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Today's youngsters are buried under homework, which gobbles up free time that could be spent with family or friends. Parents, puzzled whether to help their children dig out from a pile of books or allow them to carry on alone.Piling on the homework -- Does it work for everyone?
While U.S students continue to lag behind many countries academically, national statistics show that teachers have responded by assigning more homework. But according to a joint study by researchers at Binghamton University.Study: Gamers spend less time on homework
Playing video games may mean students spend less time on homework or reading, two U.S. researchers found.Tying education to future goals may boost grades more than helping with homework
Helping middle school students with their homework may not be the best way to get them on the honor roll. But telling them how important academic performance is to their future job prospects and providing specific strategies.Financial barriers to attending college affect academic goals in young students
Most young students do not enjoy homework. However, after being told that good grades will help them get into college and lead to a better life, most students eventually buckle down and start studying. But what if college.Select topic Switch to?
So I’m noticing how little kids are always told that they’re smart by their parents/their parents friends until they hit like middle school and I’m also noticing how kids are excited to go to school until they hit about middle school and I realized; it’s because in Pre-K, Kindergarten through like grade four/five, learning is disguised as a game or as a fun TV show that kids are excited to go to school/get up early/come home to see. In elementary school teachers turn their lesson plans into songs to teach the kids words or a game so kids can remember numbers or something and then they hit grade six and it suddenly stops. No more songs or games (the games happen rarely) and all of a sudden it’s entire pages of math problems suddenly kids who were just learning multiplication tables have to start learning how to solve for y suddenly teachers stop showing you School House Rock to learn about history and you get a 600 (900 plus easy when you hit high school) page textbook slapped on your desk and you’re told to read a 20-30something page chapter then give a well developed (see: write more than one sentence) answer to the questions at the end.
Parents and teachers wonder why kids stop looking forward to going to school and learning–currently, the blame is on school systems putting their start times at asscrack a.m, which is also part of the problem (note how elementary schools start at like 9, but high school starts at 7:45) but I think another part of it is because school systems have stopped making learning fun. In one year kids go from singing songs and playing games about math and reading and history to having droning lectures accompanied by three pound textbooks about math and reading and history shoved down their throats then told to go home and spend at least an hour a class on homework (closer to 90 minutes to 2 hours for IB or AP classes).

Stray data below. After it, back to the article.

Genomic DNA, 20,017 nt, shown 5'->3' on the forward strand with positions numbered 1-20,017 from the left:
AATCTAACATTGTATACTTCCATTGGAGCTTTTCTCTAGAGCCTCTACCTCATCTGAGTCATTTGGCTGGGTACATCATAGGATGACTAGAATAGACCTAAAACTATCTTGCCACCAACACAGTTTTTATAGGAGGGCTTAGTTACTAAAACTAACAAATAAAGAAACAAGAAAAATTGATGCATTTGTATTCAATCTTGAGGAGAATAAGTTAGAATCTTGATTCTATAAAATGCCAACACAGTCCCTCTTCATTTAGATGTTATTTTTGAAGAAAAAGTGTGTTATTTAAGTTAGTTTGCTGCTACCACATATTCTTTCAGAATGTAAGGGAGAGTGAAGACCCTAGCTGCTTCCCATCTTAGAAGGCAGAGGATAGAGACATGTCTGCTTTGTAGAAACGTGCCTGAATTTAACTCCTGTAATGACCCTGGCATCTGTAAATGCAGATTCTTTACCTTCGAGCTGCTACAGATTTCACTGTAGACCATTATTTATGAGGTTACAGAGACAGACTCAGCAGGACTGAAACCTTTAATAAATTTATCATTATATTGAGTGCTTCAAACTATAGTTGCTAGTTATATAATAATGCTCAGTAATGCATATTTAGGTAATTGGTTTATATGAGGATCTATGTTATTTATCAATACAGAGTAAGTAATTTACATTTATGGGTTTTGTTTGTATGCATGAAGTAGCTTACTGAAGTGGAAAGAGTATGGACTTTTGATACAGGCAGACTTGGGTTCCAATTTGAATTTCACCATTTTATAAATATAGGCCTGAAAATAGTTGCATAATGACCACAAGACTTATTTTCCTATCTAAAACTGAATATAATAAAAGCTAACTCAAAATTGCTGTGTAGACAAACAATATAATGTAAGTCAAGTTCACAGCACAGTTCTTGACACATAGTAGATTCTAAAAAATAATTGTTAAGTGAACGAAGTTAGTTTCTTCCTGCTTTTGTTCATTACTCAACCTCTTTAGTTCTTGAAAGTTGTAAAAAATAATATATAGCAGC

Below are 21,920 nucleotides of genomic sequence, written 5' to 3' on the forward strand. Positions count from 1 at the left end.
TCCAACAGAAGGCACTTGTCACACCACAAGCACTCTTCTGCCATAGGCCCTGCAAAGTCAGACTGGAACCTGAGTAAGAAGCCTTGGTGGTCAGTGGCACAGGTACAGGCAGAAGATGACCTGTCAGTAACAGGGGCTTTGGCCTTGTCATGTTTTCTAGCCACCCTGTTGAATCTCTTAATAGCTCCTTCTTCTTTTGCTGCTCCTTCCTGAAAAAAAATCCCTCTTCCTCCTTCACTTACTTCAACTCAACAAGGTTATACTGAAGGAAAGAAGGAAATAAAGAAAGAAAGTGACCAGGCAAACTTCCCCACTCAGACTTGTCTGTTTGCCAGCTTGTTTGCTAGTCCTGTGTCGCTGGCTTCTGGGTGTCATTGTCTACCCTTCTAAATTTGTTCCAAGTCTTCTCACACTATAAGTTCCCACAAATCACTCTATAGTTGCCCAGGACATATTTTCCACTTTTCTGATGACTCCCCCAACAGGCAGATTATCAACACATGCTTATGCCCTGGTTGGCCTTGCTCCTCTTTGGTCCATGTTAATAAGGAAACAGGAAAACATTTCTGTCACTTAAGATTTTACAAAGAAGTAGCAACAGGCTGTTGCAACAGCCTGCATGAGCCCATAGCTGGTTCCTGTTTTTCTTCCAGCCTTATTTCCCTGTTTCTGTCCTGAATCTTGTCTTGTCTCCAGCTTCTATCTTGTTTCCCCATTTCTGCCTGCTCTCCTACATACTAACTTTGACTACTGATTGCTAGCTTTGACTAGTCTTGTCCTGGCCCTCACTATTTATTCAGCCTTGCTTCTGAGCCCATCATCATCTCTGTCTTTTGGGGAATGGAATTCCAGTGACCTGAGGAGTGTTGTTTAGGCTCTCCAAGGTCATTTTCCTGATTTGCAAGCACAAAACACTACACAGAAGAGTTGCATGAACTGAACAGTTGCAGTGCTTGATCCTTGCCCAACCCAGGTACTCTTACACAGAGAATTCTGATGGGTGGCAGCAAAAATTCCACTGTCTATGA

Case in point: notice how when the news does a report on school, they send reporters to elementary/middle school and I feel like it’s because those are the kids who are excited about learning and the response will be genuine, if the reporter were to go to a high school and ask the same question, the kid would have to pull some answer out of their ass to seem excited but really all they’re thinking about is this five plus hours of homework they have to get through in addition to whatever clubs/jobs they have, eating, spend some time with their family, getting the recommended eight hours of sleep then getting up at illegal o’clock a.m and doing it all over again.
Trying to force myself out of bed in the mornings.
When a student is arguing with me about something and realizes mid-sentence that they’re wrong.
I bought 67 gatorades
I’m the person in your math problems kids
By Valerie Strauss
It isn’t exactly scientific, but a trove of letters and emails written by children each year reveals important information about their concerns. Kids worry about everything, especially tests and homework, but don’t want to tell their parents about it.
“Highlights for Children ” magazine--yes, the one you used to read in the doctor’s office--receivesmore than 60,000 of the messages every year and uses them to detect trends in the lives of America’s kids.
The magazine's editors actually have been answering each one for 63 years! (Last year was the first time that the number of e-mails surpassed the numbe of written letters.)